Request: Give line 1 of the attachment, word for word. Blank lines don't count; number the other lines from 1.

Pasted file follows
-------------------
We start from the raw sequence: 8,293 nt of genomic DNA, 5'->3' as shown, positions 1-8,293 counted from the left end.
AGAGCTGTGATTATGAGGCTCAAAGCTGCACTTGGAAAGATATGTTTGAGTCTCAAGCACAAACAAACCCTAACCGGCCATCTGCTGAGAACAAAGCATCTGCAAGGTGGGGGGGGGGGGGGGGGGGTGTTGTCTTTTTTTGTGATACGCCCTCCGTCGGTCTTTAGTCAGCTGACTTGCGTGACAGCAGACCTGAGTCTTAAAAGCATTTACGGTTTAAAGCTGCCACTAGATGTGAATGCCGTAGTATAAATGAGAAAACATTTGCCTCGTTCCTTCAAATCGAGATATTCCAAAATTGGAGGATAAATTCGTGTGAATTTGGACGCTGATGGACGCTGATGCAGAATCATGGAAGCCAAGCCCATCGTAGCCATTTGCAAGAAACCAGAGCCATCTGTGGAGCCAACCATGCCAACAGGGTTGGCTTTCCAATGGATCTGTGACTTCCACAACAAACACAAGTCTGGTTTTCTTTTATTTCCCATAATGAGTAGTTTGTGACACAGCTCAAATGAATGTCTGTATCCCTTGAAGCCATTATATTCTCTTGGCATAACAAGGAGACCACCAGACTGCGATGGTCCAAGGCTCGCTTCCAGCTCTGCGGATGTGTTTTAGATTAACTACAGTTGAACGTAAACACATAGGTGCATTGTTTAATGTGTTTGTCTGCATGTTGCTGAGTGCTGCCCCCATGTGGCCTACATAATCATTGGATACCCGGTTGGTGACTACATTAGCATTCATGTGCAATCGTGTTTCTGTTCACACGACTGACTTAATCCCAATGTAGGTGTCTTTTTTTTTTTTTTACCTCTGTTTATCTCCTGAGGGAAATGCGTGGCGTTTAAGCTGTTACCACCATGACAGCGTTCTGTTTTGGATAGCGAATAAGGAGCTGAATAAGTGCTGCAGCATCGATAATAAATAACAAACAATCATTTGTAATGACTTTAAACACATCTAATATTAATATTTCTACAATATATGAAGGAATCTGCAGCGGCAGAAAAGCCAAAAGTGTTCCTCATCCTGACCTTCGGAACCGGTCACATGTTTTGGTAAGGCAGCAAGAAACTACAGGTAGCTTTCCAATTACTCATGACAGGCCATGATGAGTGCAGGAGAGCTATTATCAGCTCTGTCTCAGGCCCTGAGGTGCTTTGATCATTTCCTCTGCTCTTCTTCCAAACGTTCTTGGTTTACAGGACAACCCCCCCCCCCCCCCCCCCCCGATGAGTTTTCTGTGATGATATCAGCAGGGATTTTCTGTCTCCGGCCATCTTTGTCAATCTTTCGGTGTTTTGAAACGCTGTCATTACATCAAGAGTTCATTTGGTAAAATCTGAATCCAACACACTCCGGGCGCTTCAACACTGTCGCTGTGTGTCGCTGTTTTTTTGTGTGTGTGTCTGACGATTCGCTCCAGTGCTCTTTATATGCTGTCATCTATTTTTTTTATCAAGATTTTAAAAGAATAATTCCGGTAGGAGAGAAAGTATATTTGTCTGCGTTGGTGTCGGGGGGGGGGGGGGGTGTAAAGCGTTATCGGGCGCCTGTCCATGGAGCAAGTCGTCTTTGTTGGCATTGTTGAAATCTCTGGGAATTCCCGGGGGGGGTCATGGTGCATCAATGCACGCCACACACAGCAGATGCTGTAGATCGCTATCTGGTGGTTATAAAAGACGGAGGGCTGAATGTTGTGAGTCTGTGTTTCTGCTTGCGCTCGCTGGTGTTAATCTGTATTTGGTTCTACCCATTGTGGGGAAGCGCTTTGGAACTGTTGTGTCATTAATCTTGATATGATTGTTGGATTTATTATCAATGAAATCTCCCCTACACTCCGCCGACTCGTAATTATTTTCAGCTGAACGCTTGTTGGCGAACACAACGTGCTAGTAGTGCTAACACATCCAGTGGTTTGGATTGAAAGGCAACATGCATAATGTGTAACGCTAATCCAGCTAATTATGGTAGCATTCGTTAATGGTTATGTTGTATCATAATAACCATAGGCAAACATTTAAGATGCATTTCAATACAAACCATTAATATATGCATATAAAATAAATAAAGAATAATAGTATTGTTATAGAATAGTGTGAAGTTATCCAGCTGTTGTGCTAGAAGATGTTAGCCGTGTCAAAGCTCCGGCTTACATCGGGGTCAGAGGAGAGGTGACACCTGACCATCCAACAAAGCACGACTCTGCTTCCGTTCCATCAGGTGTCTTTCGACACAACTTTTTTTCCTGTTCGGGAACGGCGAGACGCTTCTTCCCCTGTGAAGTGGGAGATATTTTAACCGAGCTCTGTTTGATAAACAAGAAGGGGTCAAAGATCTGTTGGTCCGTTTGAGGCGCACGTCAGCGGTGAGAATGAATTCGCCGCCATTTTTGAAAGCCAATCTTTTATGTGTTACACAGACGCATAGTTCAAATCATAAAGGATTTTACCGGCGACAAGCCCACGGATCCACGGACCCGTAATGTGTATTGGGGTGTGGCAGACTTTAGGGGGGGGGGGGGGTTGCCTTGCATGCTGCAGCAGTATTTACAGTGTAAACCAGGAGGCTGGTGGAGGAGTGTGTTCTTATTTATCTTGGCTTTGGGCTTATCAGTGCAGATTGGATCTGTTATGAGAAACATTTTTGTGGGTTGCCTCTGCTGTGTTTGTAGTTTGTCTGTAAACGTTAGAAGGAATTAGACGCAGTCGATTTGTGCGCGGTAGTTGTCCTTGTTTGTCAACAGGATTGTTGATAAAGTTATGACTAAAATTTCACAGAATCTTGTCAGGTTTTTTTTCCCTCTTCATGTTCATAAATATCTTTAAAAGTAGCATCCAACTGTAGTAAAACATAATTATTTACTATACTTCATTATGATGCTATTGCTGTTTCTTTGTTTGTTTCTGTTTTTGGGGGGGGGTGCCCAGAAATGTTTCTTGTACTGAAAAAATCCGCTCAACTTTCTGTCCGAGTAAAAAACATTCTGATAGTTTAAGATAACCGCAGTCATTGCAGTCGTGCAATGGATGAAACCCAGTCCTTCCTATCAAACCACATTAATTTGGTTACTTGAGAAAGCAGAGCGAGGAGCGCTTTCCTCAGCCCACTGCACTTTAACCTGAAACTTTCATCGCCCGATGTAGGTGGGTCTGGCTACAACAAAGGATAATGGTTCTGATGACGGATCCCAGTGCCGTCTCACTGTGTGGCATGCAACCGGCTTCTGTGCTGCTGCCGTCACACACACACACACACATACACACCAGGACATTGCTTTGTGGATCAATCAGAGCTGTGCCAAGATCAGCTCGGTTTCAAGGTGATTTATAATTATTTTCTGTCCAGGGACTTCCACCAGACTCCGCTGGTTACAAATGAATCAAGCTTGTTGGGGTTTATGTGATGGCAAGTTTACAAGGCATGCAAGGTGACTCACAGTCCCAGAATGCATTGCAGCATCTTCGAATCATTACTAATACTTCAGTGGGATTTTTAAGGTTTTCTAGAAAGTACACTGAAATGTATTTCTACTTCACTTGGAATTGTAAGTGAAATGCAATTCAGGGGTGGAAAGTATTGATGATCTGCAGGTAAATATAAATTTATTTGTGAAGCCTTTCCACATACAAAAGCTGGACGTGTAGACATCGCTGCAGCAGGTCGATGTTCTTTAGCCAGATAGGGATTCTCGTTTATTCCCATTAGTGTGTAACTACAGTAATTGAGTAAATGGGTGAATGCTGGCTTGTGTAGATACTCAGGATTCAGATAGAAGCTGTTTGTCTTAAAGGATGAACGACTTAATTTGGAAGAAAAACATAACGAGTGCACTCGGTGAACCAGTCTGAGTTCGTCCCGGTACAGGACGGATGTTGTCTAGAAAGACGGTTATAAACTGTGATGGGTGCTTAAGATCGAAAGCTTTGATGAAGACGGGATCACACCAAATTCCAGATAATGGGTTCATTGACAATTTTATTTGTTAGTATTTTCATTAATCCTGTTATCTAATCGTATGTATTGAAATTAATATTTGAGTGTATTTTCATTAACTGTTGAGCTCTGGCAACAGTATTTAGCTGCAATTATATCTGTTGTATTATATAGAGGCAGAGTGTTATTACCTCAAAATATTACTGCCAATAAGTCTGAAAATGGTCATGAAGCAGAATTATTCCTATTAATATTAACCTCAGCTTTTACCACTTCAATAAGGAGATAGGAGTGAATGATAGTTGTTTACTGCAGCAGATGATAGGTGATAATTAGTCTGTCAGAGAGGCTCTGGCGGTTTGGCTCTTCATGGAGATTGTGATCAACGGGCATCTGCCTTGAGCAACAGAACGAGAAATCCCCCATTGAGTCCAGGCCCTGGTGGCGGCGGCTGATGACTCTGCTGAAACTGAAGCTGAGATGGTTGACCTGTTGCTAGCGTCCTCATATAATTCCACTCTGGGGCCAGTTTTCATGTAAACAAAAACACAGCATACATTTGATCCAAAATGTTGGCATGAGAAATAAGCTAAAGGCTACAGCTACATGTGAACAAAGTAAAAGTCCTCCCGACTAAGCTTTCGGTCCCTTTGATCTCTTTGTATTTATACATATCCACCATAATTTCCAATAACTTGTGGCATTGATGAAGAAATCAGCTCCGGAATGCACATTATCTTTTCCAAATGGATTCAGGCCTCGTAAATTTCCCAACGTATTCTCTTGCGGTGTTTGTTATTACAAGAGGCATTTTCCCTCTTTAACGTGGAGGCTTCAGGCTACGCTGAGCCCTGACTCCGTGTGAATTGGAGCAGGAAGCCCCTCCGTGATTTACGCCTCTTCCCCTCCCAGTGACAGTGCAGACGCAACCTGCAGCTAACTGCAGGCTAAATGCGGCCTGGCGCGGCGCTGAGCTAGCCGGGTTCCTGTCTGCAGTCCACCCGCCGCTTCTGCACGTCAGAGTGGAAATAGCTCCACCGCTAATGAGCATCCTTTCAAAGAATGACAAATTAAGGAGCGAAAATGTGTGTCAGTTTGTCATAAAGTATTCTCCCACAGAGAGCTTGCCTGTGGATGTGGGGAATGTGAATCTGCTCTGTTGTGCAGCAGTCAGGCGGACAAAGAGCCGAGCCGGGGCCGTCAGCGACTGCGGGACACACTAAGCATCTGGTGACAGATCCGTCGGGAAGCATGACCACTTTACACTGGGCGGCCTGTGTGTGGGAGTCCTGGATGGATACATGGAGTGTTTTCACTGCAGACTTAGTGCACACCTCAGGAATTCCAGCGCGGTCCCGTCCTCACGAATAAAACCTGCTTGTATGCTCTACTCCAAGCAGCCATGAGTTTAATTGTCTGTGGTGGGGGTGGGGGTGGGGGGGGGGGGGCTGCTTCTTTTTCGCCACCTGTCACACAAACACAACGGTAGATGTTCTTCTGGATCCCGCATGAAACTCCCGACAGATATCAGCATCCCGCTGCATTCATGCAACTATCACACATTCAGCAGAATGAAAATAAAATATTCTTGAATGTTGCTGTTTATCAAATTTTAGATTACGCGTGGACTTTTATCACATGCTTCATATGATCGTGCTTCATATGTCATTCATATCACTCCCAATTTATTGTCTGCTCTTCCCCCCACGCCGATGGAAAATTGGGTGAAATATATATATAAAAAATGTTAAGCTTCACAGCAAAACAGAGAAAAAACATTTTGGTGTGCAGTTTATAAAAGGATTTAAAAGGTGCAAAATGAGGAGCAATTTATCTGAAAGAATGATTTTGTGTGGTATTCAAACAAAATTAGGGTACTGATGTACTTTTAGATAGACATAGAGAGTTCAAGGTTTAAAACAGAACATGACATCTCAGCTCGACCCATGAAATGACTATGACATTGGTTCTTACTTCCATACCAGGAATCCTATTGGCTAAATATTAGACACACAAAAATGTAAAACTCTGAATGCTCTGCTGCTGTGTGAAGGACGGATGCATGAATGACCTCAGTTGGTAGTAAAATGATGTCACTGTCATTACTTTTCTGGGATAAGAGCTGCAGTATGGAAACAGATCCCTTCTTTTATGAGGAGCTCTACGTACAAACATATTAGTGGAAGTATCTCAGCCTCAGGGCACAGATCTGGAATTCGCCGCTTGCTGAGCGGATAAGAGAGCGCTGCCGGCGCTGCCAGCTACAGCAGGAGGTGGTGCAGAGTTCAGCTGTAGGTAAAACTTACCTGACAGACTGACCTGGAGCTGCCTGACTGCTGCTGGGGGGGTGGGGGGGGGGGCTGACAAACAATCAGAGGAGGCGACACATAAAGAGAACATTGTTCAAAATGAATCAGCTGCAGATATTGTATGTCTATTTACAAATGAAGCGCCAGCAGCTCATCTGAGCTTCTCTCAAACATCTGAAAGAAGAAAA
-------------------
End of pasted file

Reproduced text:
We start from the raw sequence: 8,293 nt of genomic DNA, 5'->3' as shown, positions 1-8,293 counted from the left end.